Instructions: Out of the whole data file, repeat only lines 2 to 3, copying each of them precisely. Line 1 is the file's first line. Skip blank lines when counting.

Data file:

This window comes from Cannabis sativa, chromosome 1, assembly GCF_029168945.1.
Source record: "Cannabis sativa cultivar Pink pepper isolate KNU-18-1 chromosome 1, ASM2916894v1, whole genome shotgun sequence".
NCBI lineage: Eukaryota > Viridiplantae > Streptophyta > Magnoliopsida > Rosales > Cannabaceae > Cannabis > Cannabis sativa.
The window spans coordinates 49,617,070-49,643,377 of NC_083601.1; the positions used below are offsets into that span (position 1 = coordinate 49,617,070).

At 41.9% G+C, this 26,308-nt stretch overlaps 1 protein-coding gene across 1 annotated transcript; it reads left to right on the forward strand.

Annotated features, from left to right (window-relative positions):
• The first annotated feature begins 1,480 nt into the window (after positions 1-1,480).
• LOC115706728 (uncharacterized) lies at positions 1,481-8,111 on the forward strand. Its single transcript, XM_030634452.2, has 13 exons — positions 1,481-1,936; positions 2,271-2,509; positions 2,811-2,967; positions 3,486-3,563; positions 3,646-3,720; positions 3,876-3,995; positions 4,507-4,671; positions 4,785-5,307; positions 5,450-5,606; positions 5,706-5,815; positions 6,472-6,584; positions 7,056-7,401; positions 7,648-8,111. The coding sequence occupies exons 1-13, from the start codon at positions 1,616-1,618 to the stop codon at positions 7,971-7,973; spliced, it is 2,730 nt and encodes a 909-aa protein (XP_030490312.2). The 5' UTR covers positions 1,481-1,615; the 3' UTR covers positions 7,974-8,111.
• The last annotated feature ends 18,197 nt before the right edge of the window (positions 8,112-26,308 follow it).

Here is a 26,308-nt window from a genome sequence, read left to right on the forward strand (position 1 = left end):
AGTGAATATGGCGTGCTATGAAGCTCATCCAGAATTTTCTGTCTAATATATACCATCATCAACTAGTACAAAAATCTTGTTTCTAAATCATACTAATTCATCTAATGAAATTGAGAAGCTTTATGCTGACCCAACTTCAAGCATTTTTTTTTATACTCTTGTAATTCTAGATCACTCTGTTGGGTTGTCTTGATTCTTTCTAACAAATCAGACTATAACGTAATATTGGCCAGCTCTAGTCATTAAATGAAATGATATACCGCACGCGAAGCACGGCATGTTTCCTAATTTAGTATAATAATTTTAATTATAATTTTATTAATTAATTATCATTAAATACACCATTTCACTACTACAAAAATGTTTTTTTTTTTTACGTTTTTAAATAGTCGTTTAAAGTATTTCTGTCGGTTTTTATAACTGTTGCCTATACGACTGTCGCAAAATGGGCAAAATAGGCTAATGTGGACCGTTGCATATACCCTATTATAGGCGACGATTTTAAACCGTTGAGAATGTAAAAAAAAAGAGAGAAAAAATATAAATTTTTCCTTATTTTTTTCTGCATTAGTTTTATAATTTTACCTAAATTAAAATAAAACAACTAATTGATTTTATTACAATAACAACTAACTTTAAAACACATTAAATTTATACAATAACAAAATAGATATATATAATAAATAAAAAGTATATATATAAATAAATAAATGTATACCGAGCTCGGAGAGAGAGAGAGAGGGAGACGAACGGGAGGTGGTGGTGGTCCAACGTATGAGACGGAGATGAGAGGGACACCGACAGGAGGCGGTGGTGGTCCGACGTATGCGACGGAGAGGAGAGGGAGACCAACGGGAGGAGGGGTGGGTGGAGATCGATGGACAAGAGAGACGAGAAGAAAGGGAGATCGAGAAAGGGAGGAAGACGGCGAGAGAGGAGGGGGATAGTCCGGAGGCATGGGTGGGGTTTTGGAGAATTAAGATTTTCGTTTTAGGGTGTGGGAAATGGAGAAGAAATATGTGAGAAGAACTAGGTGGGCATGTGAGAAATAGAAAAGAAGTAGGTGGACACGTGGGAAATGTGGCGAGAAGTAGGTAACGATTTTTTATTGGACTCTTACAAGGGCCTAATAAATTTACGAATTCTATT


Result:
Source record: "Cannabis sativa cultivar Pink pepper isolate KNU-18-1 chromosome 1, ASM2916894v1, whole genome shotgun sequence".
NCBI lineage: Eukaryota > Viridiplantae > Streptophyta > Magnoliopsida > Rosales > Cannabaceae > Cannabis > Cannabis sativa.